Keynote speech by Former Deputy Prime Minister and Foreign Minister Hon. Sujata Koirala at Horasis Extraordinary Meeting on October 1, 2020.



I am happy to join this virtual meeting. It is such a pleasure to see distinguished speakers today.

The outbreak of coronavirus has been devastating in terms of cost of human lives across the globe. The coivd19 pandemic has also caused economic catastrophe worldwide. Global economy is shrinking, and pushing us backward.

The primary indicators are so depressing about the global economy falling into an unprecedented recession. A report from IMF says it could be a major economic recession after the great economic depression of the 1930s and will be worse than the financial crisis of 2008-9.  No one, not even economists, seem to be sure when the normalcy will return. There are forecasts that 2021 would only see a partial recovery.

Given the centrality of the human capital, the recovery period depends how quick and effective health care facilities we can provide and manage. It is my feeling that only a secure and super health care facilities in place and backed by adequate resources will help for the resumption of economic activity to create what we call a new normal.

To prevent long term negative consequences of health and economic emergencies, the governments and communities require more unity, more cooperation, solidarity, and a collective and co-operative global response.

More importantly early innovation of vaccines is largely required to prevent, contain, and mitigate the viruses so that global stability and economic revival arrives sooner than later.  

There is a danger covid19 pandemic pushing larger number of people into poverty trap. It has caused jobless soaring, lowering income, higher health expenses, higher household expenses, low productivity, mental stress, lower consumption, domestic violence and social distress and imbalance. Gender violence seems to be another pandemic in the making.

Moreover, the collapse of commodity prices, capital flow reversal, unemployment, fixed recurring expenses, will lead to the closure of factories, labour unrest and heavy financial loses.

Like other developing and developed countries, Nepal is also struggling to overcome this crisis. Nepal- a landlocked and least developed country has its own features. Economy is projected to suffer greatly with the decline of remittance inflow, tourism industry and international trade.

It is no exaggeration to say that remittance is the mainstay of the Nepali economy which represent more than one fourth of national GDP.  Nepali migrant workers sent more than 8.64 billion dollars in 2019, making the country one of the biggest beneficiaries of remittance in the world. But this year it is expected to drop by a 14 percent, because of economic distress stemming from the pandemic.

Similarly, another pillar of Nepali economy is tourism industry which is suffering immensely. The reduced flow of tourists, restrictions on the entry of citizens from infected countries and the cancellation of Visit Nepal 2020 have put the industry in peril.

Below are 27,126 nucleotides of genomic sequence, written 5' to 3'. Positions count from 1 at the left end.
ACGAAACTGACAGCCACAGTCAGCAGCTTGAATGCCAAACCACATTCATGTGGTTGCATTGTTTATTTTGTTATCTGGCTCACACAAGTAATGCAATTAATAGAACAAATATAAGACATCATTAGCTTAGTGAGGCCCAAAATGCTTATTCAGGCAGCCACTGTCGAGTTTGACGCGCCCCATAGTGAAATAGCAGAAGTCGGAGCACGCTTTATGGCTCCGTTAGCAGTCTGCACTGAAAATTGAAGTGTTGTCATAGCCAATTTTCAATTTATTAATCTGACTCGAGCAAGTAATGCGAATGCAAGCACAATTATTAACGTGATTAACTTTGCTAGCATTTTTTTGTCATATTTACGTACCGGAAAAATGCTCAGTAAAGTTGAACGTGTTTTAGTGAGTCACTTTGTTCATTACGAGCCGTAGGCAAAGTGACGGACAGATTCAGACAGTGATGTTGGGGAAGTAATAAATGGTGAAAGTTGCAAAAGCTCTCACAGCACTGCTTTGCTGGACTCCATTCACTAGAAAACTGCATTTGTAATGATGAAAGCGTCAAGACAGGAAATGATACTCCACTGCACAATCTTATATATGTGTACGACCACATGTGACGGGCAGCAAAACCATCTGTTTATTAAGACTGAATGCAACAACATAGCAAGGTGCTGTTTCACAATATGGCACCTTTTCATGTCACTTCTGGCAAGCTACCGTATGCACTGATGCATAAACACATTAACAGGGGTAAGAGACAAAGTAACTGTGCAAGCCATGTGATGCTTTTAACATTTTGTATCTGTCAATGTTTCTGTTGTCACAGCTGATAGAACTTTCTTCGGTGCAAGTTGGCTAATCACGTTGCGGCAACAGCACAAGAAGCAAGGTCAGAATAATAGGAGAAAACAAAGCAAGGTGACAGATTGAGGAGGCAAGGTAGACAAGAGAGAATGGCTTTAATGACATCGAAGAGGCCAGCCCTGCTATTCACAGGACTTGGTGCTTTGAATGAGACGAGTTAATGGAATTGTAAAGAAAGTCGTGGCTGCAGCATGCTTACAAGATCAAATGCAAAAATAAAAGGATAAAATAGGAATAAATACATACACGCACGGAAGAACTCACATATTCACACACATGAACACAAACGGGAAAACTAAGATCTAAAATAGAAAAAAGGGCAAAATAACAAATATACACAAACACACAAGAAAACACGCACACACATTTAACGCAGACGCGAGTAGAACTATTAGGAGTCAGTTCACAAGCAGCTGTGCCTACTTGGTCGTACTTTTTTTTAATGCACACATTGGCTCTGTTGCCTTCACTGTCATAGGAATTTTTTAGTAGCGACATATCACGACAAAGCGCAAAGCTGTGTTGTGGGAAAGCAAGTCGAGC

Nepal Rastra Bank- Central Bank of Nepal- announced its monetary policy for the fiscal year 2020-21 that unveiled rescue packages to mitigate the economic effects of Covid-19. It promised to support the extension of loan repayment deadline, refinance facility, grace period extension for infrastructure projects and targeted lending in productive sectors at cheaper rate as key measures for relief and revival of various sectors affected by the virus.

Micro, Small and Medium Enterprises contribute a major role in most economies regardless of developing and developed countries around the globe. Such enterprises comprise of 90% of businesses and more than 70% of employment worldwide. It also contributes up to 40% of national income GDP in global economies. Since Small and Medium Enterprises are the backbone of Nepali economy, it is therefore, necessary to address their concerns.

It is verified that Nepal has huge amount of natural resources such as mines and minerals, different metallic and non-metallic ores, hydrocarbons, hydroelectricity, herbal and medicinal plants. Now we should focus to prospect and extract them which generate large number of employment and revenue.

As we believe that every cloud has silver lining, covid19 pandemic has forced us to see some opportunities amidst the mountains of challenges to the Nepali economy too. Therefore, we should build up an entrepreneurship-based economy for the sustainable growth. Number of youths are expected to return back homeland losing their jobs from abroad and this should be a good time to deploy them into production and other entrepreneur related activities, revive village economy. 

Additionally, in response to the questions by moderator of the session Martina about the role  of  China’s Belt and Road Initiatives project to revive Nepali economy, chairperson Koirala told that Nepal government officially signed to join BRI and hence we should welcome all the investment which are in favor of country’s national interest from BRI project, Asian Infrastructure Investment Bank, World Bank, Asian Development Bank and other donor agencies that may support to recover Nepali economy.




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